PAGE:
Dec. 7 (Bloomberg) -- Howard S. Brembeck, who founded the livestock and farming equipment maker that was bought by Warren Buffett’s Berkshire Hathaway Inc., has died. He was 100.
Brembeck died on Dec. 5, CTB Inc., the company he established in 1976, said today in a statement on its website. Brembeck retired from the Milford, Indiana-based firm in 1995.
Buffett said last year in an address to CTB employees that his 2002 acquisition of the unit was “a lucky day” for Omaha, Nebraska-based Berkshire. The company paid about $177 million for CTB, according to Bloomberg data, and Buffett bankrolled the unit’s expansion through at least six acquisitions, including the purchase of Porcon group of Deurne, the Netherlands. Buffett, 80, has pledged support for the firm’s expansion.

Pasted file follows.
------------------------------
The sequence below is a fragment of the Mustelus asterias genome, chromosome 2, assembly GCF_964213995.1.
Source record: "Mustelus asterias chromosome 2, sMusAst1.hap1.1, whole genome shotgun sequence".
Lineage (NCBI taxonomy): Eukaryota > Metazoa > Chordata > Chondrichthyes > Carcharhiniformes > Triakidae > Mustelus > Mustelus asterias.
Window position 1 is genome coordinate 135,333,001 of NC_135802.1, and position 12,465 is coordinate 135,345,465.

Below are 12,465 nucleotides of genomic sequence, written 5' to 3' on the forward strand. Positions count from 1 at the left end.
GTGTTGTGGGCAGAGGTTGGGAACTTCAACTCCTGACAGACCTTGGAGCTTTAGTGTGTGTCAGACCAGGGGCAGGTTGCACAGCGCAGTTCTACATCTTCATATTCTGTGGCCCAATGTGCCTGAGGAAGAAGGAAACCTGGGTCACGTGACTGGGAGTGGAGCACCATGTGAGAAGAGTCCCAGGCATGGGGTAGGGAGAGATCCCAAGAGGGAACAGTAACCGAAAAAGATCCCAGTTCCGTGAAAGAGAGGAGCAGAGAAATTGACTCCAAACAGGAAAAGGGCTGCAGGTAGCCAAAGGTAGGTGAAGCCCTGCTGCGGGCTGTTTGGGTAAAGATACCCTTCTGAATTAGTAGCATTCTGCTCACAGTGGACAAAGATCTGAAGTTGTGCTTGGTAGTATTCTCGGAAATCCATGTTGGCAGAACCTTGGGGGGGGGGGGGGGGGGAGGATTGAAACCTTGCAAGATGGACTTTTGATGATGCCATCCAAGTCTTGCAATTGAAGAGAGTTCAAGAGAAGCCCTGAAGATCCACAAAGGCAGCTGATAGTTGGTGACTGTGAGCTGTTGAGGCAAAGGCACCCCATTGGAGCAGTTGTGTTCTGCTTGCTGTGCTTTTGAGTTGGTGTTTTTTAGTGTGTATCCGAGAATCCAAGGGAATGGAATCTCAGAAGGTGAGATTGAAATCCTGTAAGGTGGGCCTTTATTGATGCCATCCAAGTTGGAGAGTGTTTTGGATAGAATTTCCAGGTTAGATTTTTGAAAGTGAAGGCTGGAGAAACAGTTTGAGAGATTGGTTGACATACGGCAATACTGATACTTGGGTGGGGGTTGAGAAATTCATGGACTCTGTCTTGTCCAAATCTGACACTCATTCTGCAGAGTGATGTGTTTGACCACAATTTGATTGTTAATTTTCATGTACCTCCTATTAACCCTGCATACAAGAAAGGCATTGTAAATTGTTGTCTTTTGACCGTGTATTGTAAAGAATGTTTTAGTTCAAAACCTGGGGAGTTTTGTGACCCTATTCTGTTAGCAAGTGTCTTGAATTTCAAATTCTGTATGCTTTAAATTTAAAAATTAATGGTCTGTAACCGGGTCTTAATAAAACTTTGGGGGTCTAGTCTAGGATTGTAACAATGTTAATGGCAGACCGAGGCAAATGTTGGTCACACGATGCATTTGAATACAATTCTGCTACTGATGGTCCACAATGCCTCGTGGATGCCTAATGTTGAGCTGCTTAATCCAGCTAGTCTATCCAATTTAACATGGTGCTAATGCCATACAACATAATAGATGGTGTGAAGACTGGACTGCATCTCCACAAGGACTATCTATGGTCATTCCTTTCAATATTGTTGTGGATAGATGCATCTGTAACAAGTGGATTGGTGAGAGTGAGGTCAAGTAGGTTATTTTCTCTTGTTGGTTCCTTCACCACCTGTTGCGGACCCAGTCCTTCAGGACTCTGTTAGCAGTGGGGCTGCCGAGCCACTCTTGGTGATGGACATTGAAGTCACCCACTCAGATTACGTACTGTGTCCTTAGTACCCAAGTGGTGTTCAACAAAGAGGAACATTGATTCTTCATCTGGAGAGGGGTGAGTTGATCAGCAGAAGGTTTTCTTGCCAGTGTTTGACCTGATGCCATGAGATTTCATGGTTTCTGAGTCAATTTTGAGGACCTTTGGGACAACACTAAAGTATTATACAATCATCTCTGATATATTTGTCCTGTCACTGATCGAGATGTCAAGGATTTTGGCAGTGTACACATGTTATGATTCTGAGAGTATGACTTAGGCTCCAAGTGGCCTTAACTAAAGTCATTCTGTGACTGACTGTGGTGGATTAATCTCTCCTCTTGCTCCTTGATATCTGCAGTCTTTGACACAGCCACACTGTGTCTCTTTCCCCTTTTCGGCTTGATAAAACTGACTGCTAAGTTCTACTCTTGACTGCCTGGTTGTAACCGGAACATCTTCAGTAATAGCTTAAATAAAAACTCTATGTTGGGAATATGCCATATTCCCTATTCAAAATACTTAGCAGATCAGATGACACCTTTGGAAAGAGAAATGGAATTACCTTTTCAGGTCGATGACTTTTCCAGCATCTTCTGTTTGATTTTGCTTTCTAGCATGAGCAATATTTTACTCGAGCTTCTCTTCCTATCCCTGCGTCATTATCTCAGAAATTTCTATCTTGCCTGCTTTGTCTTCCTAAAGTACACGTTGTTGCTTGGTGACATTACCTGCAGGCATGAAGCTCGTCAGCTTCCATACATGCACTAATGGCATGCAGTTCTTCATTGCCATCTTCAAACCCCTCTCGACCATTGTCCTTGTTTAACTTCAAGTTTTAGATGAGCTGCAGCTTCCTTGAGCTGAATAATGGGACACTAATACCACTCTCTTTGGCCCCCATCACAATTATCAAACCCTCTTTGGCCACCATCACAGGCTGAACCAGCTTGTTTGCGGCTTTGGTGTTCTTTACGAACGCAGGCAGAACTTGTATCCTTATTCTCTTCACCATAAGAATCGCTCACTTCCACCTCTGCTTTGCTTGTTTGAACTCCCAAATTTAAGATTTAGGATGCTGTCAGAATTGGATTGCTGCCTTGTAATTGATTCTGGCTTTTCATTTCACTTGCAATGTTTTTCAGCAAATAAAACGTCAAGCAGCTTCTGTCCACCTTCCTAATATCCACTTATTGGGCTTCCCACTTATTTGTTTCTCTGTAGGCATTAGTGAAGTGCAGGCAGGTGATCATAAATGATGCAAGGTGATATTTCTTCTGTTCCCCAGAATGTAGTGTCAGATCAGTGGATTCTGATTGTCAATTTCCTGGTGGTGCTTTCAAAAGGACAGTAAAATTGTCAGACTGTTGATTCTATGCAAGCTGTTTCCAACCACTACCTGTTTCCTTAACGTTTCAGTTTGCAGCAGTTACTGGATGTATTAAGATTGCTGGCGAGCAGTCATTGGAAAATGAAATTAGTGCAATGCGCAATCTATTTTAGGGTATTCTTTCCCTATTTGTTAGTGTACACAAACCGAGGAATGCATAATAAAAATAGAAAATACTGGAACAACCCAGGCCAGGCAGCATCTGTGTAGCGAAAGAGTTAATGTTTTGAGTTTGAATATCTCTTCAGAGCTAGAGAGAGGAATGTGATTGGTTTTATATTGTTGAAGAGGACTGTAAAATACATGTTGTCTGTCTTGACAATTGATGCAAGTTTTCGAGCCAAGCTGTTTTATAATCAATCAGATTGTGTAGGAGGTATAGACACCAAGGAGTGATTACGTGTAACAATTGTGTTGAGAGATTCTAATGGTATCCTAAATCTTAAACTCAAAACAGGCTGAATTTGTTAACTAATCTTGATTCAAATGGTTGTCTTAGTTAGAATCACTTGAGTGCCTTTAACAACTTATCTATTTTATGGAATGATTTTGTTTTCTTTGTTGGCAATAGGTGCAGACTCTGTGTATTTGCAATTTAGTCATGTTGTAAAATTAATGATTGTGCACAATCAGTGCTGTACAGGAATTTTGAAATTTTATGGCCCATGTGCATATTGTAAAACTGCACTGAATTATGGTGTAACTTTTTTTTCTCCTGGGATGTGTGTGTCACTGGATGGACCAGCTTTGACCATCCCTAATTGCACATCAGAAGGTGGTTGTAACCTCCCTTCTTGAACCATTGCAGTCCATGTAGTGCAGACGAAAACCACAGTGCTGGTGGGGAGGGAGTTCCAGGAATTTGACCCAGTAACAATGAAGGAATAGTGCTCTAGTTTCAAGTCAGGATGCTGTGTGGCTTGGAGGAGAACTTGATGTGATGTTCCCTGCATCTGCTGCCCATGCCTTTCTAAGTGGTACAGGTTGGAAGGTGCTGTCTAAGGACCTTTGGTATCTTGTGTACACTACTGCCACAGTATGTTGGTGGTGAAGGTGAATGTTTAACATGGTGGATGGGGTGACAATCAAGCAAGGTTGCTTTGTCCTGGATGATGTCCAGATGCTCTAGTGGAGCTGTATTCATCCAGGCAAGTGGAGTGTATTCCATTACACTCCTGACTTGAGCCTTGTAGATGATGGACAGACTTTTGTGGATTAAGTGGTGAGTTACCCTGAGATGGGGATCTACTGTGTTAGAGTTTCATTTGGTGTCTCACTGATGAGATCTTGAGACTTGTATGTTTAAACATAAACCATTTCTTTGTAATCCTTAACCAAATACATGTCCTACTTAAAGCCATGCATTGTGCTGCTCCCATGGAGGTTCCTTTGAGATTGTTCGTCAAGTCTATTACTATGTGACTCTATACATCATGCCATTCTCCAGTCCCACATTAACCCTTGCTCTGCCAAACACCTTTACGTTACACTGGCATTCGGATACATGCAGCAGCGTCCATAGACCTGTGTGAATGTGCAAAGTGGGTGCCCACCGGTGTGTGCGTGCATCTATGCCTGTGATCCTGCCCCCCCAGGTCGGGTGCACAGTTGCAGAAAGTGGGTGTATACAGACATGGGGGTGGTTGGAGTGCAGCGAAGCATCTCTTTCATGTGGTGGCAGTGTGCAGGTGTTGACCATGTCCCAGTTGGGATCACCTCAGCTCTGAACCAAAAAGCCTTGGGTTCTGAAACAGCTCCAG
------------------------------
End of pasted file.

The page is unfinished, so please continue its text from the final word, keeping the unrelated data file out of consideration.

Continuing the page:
“We’ll hit a bump in the road every now and then but we’re looking at a superhighway out there in front of us,” Buffett told CTB staff in a video posted on the CTB website.
Brembeck began selling equipment for poultry and livestock farmers through Chore-Time, a CTB predecessor, in 1952, according to the company. He later added storage bins for commercial grains to his offerings. CTB’s hog products include pig feeders and ventilation fans.
“Howard created a legacy of innovation” said Victor Mancinelli, president and chief executive officer of CTB, in the statement.
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